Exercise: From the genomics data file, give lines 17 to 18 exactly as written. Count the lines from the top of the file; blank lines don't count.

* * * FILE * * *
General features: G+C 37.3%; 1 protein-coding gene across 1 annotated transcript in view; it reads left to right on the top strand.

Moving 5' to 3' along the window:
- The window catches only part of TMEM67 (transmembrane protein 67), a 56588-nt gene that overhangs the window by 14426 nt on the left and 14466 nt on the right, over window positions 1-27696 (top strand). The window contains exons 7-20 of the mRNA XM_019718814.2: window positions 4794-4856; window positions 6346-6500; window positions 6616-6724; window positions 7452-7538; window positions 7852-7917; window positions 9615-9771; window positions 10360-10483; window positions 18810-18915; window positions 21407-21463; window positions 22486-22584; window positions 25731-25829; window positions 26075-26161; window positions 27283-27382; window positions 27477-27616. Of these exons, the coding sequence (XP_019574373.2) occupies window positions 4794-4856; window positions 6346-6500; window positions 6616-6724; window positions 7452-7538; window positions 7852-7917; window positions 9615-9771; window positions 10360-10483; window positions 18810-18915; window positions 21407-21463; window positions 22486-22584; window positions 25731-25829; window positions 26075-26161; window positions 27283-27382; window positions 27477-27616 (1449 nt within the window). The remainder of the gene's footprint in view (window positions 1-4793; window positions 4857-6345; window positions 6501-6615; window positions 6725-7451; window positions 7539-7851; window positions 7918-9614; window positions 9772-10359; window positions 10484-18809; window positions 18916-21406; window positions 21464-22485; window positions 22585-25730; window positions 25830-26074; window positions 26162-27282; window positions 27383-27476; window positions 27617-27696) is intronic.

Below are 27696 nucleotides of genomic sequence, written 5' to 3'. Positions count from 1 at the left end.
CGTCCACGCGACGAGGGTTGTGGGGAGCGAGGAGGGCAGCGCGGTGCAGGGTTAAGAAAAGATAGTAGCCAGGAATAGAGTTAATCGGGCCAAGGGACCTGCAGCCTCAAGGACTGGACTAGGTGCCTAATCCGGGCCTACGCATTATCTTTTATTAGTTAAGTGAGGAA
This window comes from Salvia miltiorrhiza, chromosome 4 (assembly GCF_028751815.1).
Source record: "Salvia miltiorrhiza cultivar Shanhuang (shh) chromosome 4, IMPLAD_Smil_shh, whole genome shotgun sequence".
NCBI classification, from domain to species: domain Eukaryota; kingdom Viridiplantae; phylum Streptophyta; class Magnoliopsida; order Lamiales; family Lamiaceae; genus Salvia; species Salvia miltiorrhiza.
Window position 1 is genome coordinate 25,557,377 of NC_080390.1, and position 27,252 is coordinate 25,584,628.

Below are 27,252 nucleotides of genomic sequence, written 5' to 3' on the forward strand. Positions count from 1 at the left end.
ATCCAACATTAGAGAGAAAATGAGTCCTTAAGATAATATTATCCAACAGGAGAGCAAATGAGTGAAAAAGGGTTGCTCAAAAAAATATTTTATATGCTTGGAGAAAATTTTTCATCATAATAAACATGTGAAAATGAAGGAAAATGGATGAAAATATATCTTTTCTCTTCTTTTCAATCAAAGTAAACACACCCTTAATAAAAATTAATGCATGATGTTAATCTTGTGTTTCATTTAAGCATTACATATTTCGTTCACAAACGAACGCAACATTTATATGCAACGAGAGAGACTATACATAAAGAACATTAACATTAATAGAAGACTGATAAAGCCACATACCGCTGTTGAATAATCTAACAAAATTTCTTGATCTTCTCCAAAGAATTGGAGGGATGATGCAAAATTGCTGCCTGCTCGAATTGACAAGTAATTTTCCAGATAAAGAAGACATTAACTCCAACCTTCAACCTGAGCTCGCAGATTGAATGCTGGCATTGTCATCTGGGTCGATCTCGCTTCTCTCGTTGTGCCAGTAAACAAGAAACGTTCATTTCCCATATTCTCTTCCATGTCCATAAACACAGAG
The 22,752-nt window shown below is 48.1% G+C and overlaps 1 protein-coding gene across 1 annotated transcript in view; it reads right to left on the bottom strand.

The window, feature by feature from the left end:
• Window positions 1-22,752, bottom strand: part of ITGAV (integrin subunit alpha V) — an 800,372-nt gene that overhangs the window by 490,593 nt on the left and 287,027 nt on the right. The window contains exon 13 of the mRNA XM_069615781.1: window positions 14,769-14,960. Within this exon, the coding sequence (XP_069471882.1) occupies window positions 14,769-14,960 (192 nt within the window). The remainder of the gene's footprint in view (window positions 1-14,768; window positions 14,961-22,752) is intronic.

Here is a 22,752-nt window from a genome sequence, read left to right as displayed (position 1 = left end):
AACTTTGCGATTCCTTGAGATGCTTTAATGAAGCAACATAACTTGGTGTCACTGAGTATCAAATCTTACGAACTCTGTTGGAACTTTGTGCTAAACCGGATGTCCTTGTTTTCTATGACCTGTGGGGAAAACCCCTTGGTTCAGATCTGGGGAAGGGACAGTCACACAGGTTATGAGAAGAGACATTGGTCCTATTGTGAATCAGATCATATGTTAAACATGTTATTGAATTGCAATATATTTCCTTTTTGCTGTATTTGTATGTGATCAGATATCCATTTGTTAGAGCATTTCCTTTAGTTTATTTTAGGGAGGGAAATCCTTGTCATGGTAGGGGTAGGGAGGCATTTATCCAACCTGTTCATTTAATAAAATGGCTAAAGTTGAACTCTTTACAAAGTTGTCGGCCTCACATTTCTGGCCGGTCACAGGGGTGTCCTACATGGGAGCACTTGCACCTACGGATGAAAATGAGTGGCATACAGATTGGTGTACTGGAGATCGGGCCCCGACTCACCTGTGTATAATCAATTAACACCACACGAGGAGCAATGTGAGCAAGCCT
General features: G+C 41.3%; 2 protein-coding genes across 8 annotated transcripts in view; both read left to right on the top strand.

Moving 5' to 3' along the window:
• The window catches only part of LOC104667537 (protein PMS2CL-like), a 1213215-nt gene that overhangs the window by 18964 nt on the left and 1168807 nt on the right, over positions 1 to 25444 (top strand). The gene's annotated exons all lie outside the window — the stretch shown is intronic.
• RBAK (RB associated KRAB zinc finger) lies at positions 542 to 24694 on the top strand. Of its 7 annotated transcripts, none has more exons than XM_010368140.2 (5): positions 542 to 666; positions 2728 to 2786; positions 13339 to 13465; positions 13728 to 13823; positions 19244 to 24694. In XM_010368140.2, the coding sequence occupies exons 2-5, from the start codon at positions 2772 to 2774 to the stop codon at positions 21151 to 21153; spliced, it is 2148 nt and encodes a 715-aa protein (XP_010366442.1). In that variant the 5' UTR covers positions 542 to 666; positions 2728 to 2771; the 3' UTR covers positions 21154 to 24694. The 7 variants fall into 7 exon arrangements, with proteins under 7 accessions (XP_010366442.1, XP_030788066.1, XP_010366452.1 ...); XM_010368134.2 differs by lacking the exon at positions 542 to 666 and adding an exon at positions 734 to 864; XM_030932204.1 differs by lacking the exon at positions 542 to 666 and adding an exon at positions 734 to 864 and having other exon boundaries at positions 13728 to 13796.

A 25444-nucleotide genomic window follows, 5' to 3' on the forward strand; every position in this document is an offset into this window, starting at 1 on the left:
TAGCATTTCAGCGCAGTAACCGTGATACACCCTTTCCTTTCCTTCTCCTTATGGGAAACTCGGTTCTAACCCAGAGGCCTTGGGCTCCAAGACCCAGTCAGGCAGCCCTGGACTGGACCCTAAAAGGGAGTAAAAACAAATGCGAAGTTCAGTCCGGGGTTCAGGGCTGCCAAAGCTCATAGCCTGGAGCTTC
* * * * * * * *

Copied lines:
General features: G+C 41.3%; 2 protein-coding genes across 8 annotated transcripts in view; both read left to right on the top strand.

Moving 5' to 3' along the window: